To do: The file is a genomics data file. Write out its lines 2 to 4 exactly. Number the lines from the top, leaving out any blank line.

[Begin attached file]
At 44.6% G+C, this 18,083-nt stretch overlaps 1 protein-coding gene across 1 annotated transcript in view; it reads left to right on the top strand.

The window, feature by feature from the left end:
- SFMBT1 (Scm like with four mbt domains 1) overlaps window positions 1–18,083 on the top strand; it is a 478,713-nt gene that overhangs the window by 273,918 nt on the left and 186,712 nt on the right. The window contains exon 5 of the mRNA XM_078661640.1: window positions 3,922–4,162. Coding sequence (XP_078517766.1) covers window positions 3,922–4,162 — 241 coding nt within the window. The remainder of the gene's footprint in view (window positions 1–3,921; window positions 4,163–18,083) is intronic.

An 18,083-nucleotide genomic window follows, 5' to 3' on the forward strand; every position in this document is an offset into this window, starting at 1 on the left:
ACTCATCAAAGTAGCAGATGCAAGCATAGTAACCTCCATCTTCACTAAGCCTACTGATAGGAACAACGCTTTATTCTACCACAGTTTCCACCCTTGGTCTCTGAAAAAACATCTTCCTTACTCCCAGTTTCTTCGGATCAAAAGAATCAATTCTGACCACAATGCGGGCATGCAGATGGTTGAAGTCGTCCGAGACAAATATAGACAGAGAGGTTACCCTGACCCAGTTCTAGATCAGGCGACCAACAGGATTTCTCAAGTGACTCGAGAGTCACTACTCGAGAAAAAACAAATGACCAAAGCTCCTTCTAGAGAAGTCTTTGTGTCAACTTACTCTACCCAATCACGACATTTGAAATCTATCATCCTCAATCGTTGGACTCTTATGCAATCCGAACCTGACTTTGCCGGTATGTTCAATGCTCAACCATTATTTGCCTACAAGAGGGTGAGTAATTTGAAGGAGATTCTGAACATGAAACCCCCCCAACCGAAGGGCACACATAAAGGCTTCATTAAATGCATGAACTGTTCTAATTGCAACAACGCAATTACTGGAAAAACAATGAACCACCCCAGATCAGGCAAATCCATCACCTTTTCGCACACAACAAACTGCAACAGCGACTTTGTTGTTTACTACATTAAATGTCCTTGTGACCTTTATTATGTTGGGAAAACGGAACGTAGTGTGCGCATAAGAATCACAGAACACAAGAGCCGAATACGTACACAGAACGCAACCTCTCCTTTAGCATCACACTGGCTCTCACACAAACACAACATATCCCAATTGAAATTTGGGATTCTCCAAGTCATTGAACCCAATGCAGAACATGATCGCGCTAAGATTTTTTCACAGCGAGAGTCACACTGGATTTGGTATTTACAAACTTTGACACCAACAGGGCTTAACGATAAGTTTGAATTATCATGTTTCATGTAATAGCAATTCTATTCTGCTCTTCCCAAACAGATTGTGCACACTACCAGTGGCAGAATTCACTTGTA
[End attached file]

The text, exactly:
The window, feature by feature from the left end:
- SFMBT1 (Scm like with four mbt domains 1) overlaps window positions 1–18,083 on the top strand; it is a 478,713-nt gene that overhangs the window by 273,918 nt on the left and 186,712 nt on the right. The window contains exon 5 of the mRNA XM_078661640.1: window positions 3,922–4,162. Coding sequence (XP_078517766.1) covers window positions 3,922–4,162 — 241 coding nt within the window. The remainder of the gene's footprint in view (window positions 1–3,921; window positions 4,163–18,083) is intronic.

An 18,083-nucleotide genomic window follows, 5' to 3' on the forward strand; every position in this document is an offset into this window, starting at 1 on the left: